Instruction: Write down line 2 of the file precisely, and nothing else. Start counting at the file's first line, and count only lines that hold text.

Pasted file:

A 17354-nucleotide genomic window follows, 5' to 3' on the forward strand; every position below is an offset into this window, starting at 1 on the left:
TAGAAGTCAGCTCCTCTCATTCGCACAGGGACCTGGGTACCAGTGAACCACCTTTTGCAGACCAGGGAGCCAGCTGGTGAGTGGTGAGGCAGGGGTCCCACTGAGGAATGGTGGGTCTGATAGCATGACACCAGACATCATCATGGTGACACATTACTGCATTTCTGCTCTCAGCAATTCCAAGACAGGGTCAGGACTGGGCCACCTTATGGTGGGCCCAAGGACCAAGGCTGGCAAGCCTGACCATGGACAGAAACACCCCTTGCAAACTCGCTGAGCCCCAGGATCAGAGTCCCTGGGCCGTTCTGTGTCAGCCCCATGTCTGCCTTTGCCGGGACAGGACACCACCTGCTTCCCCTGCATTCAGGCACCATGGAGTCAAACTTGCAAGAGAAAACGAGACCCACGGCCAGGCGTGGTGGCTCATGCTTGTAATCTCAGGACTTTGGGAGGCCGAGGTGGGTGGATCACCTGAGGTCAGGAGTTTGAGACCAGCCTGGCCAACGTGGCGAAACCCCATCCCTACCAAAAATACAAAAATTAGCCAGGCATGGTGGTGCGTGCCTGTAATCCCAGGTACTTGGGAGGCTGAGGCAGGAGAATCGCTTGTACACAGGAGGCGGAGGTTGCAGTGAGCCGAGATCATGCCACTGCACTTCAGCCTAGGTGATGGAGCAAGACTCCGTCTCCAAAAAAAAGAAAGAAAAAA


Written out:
TAGAAGTCAGCTCCTCTCATTCGCACAGGGACCTGGGTACCAGTGAACCACCTTTTGCAGACCAGGGAGCCAGCTGGTGAGTGGTGAGGCAGGGGTCCCACTGAGGAATGGTGGGTCTGATAGCATGACACCAGACATCATCATGGTGACACATTACTGCATTTCTGCTCTCAGCAATTCCAAGACAGGGTCAGGACTGGGCCACCTTATGGTGGGCCCAAGGACCAAGGCTGGCAAGCCTGACCATGGACAGAAACACCCCTTGCAAACTCGCTGAGCCCCAGGATCAGAGTCCCTGGGCCGTTCTGTGTCAGCCCCATGTCTGCCTTTGCCGGGACAGGACACCACCTGCTTCCCCTGCATTCAGGCACCATGGAGTCAAACTTGCAAGAGAAAACGAGACCCACGGCCAGGCGTGGTGGCTCATGCTTGTAATCTCAGGACTTTGGGAGGCCGAGGTGGGTGGATCACCTGAGGTCAGGAGTTTGAGACCAGCCTGGCCAACGTGGCGAAACCCCATCCCTACCAAAAATACAAAAATTAGCCAGGCATGGTGGTGCGTGCCTGTAATCCCAGGTACTTGGGAGGCTGAGGCAGGAGAATCGCTTGTACACAGGAGGCGGAGGTTGCAGTGAGCCGAGATCATGCCACTGCACTTCAGCCTAGGTGATGGAGCAAGACTCCGTCTCCAAAAAAAAGAAAGAAAAAA